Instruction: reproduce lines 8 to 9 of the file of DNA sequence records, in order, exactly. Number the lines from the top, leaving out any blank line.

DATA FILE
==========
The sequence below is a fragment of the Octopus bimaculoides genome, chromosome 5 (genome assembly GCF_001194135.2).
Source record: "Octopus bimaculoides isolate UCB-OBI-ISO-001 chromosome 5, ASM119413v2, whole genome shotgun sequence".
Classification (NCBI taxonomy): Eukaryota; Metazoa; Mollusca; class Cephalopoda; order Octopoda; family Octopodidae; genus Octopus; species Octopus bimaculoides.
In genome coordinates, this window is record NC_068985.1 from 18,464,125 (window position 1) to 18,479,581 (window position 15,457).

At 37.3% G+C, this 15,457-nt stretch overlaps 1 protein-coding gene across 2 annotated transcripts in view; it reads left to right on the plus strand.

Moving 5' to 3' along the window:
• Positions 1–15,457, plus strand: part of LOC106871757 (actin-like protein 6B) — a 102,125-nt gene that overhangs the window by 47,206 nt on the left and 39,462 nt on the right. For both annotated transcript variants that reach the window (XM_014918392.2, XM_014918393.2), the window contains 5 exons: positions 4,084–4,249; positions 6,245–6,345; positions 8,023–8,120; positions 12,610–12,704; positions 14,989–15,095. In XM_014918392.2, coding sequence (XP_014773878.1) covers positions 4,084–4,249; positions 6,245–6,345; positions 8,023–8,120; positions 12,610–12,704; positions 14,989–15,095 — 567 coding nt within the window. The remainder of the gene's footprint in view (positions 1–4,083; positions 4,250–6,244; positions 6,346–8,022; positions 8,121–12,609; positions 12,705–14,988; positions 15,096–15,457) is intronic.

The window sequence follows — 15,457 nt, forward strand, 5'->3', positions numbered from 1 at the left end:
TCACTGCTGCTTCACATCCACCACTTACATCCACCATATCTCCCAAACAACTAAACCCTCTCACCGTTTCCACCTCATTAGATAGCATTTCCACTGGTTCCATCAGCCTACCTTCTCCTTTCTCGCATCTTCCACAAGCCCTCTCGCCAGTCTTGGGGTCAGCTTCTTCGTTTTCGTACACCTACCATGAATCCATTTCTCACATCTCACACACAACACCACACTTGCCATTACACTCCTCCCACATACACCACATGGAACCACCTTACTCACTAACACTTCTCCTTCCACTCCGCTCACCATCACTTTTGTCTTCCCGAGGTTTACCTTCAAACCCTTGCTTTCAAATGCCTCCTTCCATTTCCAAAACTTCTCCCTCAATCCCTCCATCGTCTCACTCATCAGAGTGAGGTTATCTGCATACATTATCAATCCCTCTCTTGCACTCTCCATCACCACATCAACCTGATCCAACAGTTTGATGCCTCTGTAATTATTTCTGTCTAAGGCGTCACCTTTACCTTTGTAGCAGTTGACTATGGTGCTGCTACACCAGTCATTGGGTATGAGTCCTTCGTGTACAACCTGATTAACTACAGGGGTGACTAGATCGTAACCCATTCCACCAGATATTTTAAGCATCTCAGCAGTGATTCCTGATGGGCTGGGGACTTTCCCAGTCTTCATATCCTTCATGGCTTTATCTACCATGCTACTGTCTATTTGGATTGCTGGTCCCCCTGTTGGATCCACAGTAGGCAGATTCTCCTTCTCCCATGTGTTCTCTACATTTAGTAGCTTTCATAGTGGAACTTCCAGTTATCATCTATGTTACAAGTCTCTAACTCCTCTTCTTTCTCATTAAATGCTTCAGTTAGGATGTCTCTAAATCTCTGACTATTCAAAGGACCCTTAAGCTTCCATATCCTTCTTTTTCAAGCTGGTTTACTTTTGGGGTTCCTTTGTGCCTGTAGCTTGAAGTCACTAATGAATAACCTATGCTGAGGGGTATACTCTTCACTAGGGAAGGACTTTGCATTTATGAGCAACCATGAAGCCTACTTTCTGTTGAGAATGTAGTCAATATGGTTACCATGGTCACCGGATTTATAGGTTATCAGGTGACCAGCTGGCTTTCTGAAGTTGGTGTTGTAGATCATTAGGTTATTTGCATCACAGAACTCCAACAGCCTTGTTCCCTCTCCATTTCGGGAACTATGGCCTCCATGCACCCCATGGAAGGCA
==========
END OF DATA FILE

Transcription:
The window sequence follows — 15,457 nt, forward strand, 5'->3', positions numbered from 1 at the left end:
TCACTGCTGCTTCACATCCACCACTTACATCCACCATATCTCCCAAACAACTAAACCCTCTCACCGTTTCCACCTCATTAGATAGCATTTCCACTGGTTCCATCAGCCTACCTTCTCCTTTCTCGCATCTTCCACAAGCCCTCTCGCCAGTCTTGGGGTCAGCTTCTTCGTTTTCGTACACCTACCATGAATCCATTTCTCACATCTCACACACAACACCACACTTGCCATTACACTCCTCCCACATACACCACATGGAACCACCTTACTCACTAACACTTCTCCTTCCACTCCGCTCACCATCACTTTTGTCTTCCCGAGGTTTACCTTCAAACCCTTGCTTTCAAATGCCTCCTTCCATTTCCAAAACTTCTCCCTCAATCCCTCCATCGTCTCACTCATCAGAGTGAGGTTATCTGCATACATTATCAATCCCTCTCTTGCACTCTCCATCACCACATCAACCTGATCCAACAGTTTGATGCCTCTGTAATTATTTCTGTCTAAGGCGTCACCTTTACCTTTGTAGCAGTTGACTATGGTGCTGCTACACCAGTCATTGGGTATGAGTCCTTCGTGTACAACCTGATTAACTACAGGGGTGACTAGATCGTAACCCATTCCACCAGATATTTTAAGCATCTCAGCAGTGATTCCTGATGGGCTGGGGACTTTCCCAGTCTTCATATCCTTCATGGCTTTATCTACCATGCTACTGTCTATTTGGATTGCTGGTCCCCCTGTTGGATCCACAGTAGGCAGATTCTCCTTCTCCCATGTGTTCTCTACATTTAGTAGCTTTCATAGTGGAACTTCCAGTTATCATCTATGTTACAAGTCTCTAACTCCTCTTCTTTCTCATTAAATGCTTCAGTTAGGATGTCTCTAAATCTCTGACTATTCAAAGGACCCTTAAGCTTCCATATCCTTCTTTTTCAAGCTGGTTTACTTTTGGGGTTCCTTTGTGCCTGTAGCTTGAAGTCACTAATGAATAACCTATGCTGAGGGGTATACTCTTCACTAGGGAAGGACTTTGCATTTATGAGCAACCATGAAGCCTACTTTCTGTTGAGAATGTAGTCAATATGGTTACCATGGTCACCGGATTTATAGGTTATCAGGTGACCAGCTGGCTTTCTGAAGTTGGTGTTGTAGATCATTAGGTTATTTGCATCACAGAACTCCAACAGCCTTGTTCCCTCTCCATTTCGGGAACTATGGCCTCCATGCACCCCATGGAAGGCA